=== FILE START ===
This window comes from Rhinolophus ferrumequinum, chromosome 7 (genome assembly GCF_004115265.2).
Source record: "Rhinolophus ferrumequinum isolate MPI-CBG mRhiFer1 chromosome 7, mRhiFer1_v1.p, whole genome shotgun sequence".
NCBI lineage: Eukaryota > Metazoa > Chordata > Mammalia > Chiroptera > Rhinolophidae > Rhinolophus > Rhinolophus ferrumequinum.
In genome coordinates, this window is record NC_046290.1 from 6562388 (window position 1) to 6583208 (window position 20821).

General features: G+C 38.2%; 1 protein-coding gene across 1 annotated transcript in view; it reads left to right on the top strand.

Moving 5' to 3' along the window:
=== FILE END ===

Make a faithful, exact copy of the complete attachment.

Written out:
This window comes from Rhinolophus ferrumequinum, chromosome 7 (genome assembly GCF_004115265.2).
Source record: "Rhinolophus ferrumequinum isolate MPI-CBG mRhiFer1 chromosome 7, mRhiFer1_v1.p, whole genome shotgun sequence".
NCBI lineage: Eukaryota > Metazoa > Chordata > Mammalia > Chiroptera > Rhinolophidae > Rhinolophus > Rhinolophus ferrumequinum.
In genome coordinates, this window is record NC_046290.1 from 6562388 (window position 1) to 6583208 (window position 20821).

General features: G+C 38.2%; 1 protein-coding gene across 1 annotated transcript in view; it reads left to right on the top strand.

Moving 5' to 3' along the window: